That evening we took the gondola up to Skyline to experience Kiwi Haka. Māori experiences aren’t necessarily equated with the South Island, and in particular Queenstown, but Norm Ruru and his Kiwi Haka group are telling the Māori stories of Queenstown – with a bit of audience participation included!
On reaching the entrance there is a great story board explaining the Māori history of the area. We didn’t know that Lake Waka Tipu was originally called Whakatipua (oops, looks like another ‘h’ fell off along the way!) We won’t ruin the story for you, but suffice to say it captures the heart and the imagination. We were led into the Wharenui, and it was all on. Ned led the group in providing us with a great evening of storytelling and culture. The audience was a blend of European, NZ, Australian and Asian – and everyone was there to learn and immerse themselves in the experience, as you’ll see further on.
Ned’s roopu demonstrated waiata, poi and haka for the audience and included the significance of each. At one stage during the evening, the women in the audience were invited on to the stage to learn poi. Being a somewhat uncoordinated individual, this was going to be a challenge for me – made more so by the fact that photographs and video were allowed which meant this experience would be forever available for us to look back on.
Fortunately, I needn’t have worried. Our kaiako (tutors) were expert in their teachings and managed to keep their grins at our efforts to a minimum! The end result of all this is that I have a much bigger appreciation for the art of the poi – it’s nowhere near as easy as they made it look!
Then it was time for the men to take the stage for the haka – and also my chance to make sure the photography/video evidence was evenly split between Simon and I.
The six men and women who shared their talents and stories at Kiwi Haka were fantastic – they shared their stories, adding depth and breadth to the experience, as well as explaining the significance of the poi, haka, and other aspects of kapa haka.
To finish off the evening we stayed and experienced the buffet – amazing kai and so much of it! Then we had the amazing ride down the Gondola – the Remarkables were just majestic in the distance.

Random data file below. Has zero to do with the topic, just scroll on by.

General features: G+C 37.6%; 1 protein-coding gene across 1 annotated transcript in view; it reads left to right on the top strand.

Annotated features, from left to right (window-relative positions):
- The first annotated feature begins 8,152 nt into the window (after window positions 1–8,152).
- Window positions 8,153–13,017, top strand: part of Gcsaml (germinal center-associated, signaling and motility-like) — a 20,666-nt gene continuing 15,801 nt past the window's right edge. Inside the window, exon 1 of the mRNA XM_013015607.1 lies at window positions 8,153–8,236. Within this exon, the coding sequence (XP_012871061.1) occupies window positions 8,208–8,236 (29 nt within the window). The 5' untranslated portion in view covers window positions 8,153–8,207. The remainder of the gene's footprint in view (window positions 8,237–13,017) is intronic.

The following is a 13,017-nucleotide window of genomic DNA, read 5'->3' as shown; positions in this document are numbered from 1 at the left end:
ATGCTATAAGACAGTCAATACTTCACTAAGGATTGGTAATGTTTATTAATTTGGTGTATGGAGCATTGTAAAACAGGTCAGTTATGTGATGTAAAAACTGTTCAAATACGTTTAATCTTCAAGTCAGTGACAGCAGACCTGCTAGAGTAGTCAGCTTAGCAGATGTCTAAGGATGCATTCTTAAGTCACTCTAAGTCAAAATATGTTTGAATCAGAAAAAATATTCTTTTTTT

Meeting with our operators the following day, the conversation centred around the unique opportunities and challenges that Queenstown faces in tourism. Some of them were obvious – a small ratepayer base of about 20,000, and a million or so manuhiri visiting each year. It doesn’t take Einstein to work out that this will impact on existing infrastructure and so on. Then of course, the recruitment issues were highlighted in the media late last year. These are issues that central and local government, and locals, need to address, and there is no quick solution. Operators told us that a real issue for them was attracting qualified Māori staff. Those that have moved to Queenstown often suffer from the isolation with distance from whanau being a real challenge. To counter this, some of the Māori community have organised regular activites such as waka ama, which has been well received. How do we know this? Well, Simon went out and joined them on morning, (in shorts and polyprop no less, when the rest of the crew had wetsuits on!). A couple of hours later, very cold and wet, he re-emerged.
That evening saw us enjoy a kai at one of Queenstown’s newest dining ventures, Blue Kanu, which mixes both Pacifica and Asian cuisine, a style and feel they call “Polynasia”. Karen Hattaway is one of NZ Māori Tourism’s newest members, and the manaaki shown to us that evening was absolutely outstanding. What made it even better was that every other table in the (very full) restaurant was receiving exactly the same level of attentive service and superb kai.